National

An uphill battle to end
discriminatory laws

The number of discriminatory bylaws are constantly on the rise despite efforts to repeal them, according to the National Commission on Violence Against Women (Komnas Perempuan).

“Removing discriminatory policies against women is a slow process. Let’s say we’re currently trying to repeal one bylaw. While we’re doing that, several other new anti-women bylaws spring up. So it’s really an uphill battle,” Komnas Perempuan commissioner Andy Yentriyani said on Friday.

The organization’s research shows that there were 154 bylaws across the country in 2009 that negatively affected the constitutional rights of women, a number which jumped to 189 in 2010 and 207 in 2011.

As of August of 2012, there were 282 of these discriminatory bylaws.

“Of these bylaws, 96 criminalize women through regulations surrounding prostitution and pornography. Another 60 impose dress codes and religious standards. Some 38 restrict a woman’s mobility,” a Komnas Perempuan press release said.

These policies are scattered across hundreds of regencies in 28 provinces. West Java, West Sumatra, South Kalimantan, South Sulawesi, West Nusa Tenggara and East Java are the six provinces that have the highest tally of sexist regulations.

Aceh is one particular province that is under Komnas Perempuan scrutiny. The area is notorious for its use of sharia law, with 15 gender-discriminatory policies that are enforced through violent and coercive methods.

“They include punching, being bathed with sewage water, public parading, destruction of property, evictions and cases in which couples, regardless of age, were forced into marriage for public displays of affection” Andy said.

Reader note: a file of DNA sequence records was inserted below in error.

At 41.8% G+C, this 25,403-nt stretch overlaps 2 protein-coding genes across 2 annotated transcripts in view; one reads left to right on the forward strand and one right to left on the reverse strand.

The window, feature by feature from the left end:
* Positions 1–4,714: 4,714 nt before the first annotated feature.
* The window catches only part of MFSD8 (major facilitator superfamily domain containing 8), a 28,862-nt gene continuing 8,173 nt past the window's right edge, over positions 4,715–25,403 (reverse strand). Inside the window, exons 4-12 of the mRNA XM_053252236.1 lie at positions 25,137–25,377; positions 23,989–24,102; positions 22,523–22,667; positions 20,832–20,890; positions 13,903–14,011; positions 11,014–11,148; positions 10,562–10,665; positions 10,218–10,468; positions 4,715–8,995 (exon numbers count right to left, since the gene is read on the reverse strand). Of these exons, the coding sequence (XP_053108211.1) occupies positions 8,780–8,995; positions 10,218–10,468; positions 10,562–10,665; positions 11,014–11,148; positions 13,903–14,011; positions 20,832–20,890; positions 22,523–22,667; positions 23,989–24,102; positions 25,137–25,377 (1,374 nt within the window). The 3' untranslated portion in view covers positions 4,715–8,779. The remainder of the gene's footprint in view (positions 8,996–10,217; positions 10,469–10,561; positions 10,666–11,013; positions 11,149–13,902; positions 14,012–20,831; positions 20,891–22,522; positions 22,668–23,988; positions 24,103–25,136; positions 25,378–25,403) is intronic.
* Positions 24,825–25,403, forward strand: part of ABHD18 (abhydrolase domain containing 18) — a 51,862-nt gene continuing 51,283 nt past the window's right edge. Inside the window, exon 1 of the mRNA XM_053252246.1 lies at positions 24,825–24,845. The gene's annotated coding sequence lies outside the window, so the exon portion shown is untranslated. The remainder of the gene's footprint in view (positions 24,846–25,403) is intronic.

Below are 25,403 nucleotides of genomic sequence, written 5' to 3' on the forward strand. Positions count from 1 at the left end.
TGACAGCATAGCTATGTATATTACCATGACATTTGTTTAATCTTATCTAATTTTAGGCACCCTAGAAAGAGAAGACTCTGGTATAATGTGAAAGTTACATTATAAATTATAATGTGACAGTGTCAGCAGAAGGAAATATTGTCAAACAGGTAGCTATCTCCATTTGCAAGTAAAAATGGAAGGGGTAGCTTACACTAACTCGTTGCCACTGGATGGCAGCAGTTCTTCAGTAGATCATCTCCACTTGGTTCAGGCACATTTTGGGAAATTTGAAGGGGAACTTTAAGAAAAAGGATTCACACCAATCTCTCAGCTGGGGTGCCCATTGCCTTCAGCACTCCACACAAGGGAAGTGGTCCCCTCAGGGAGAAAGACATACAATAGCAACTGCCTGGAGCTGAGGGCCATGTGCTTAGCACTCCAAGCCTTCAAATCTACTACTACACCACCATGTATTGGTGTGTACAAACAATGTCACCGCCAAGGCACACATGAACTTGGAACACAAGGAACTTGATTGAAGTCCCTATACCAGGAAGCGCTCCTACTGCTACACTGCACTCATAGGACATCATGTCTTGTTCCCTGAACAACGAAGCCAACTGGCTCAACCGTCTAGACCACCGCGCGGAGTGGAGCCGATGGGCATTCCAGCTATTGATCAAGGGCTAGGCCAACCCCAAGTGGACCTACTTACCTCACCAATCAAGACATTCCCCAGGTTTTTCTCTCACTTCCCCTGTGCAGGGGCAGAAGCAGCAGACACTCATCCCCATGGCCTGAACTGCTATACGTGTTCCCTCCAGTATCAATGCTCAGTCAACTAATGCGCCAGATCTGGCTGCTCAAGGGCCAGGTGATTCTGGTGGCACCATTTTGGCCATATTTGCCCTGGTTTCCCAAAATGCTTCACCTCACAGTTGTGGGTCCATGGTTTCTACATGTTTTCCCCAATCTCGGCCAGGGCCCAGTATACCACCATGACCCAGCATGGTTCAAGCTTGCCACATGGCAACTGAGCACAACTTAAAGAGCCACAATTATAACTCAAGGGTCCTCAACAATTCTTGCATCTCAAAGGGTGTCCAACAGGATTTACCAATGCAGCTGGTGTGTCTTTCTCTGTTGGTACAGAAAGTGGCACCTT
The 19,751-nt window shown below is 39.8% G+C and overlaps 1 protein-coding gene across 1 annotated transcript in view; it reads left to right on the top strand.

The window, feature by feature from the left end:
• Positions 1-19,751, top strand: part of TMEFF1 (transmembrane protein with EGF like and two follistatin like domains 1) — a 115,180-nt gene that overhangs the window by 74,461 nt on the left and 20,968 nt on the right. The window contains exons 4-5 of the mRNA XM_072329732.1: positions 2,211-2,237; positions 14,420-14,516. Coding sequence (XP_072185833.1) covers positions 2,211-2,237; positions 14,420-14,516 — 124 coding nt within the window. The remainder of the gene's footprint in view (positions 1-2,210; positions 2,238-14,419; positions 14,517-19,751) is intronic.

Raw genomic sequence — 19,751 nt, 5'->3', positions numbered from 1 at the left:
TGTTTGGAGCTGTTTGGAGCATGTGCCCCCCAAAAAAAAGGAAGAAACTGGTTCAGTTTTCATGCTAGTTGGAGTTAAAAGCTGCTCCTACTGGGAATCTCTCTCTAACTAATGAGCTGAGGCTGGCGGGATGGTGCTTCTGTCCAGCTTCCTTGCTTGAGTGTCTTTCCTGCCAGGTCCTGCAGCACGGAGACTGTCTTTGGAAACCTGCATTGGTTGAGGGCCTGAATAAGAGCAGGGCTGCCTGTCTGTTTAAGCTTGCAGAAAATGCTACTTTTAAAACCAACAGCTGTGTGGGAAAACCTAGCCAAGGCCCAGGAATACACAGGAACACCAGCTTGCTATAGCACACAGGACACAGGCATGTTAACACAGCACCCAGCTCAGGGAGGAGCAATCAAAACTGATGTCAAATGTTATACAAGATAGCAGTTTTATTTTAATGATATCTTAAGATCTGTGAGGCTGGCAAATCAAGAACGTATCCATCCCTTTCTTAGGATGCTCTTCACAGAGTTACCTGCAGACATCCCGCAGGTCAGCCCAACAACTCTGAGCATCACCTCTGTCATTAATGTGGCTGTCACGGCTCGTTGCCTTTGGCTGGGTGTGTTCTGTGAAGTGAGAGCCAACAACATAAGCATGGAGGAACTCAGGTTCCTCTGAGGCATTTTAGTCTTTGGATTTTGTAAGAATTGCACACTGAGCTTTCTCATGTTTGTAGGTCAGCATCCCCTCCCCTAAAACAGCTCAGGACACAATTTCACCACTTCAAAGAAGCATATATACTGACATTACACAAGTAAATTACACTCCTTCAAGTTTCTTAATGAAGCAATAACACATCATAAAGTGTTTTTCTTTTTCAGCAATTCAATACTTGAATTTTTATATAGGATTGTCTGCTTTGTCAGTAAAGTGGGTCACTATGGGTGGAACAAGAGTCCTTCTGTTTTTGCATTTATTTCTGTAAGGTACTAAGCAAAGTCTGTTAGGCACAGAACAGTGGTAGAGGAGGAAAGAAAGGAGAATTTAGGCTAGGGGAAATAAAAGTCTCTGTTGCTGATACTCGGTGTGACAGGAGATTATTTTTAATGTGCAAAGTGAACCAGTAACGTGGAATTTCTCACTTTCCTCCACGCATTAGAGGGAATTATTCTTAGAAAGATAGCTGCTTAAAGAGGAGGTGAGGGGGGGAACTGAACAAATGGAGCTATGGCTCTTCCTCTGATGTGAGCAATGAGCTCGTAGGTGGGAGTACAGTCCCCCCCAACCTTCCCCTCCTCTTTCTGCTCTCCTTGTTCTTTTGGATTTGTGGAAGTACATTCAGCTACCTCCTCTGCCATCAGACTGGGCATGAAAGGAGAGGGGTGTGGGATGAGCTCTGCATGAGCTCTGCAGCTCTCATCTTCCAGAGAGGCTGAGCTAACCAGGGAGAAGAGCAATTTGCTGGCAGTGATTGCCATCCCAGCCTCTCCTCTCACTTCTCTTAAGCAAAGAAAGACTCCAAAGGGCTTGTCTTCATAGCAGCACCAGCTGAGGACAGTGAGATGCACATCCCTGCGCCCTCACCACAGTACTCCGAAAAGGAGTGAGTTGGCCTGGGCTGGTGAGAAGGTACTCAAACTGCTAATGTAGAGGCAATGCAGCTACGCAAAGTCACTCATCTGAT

Her office recorded 46 of these types of punishments in 2011. Acehnese leaders justify their use of these measures by invoking regional autonomy in their defense.

Komnas Perempuan’s Saur Tumiur Situmorang would have none of that.

“Sharia law is no reason to ignore the 1945 Constitution. Aceh cannot use these reasons to override these basic pillars of Indonesia,” Saur said.

She cited Article 27 as guaranteeing persons equal standing before the law regardless of gender. She also pointed out that articles 28D, 28G, 28I and 28B ensured that women, as citizens, were protected from the harmful effects of the hundreds of discriminatory policies her office listed.

According to Saur, to ensure that it stays true to these constitutional foundations, the government has to repeal these gender-discriminatory policies. She added that these regulations
disproportionately affected women.

“Women in society are seen as symbols of purity and viewed as objects to control,” Saur said. “When women are accused of violating these discriminatory laws, they have to suffer prolonged shame and stigma.”

Some of the effects of these public shamings can be fatal. A recent case involved P.E., a 16-year-old girl in Aceh who sharia police accused of being a prostitute on Sept. 3. Collapsing under the psychological stress of these allegations, she committed suicide three days later. (png)

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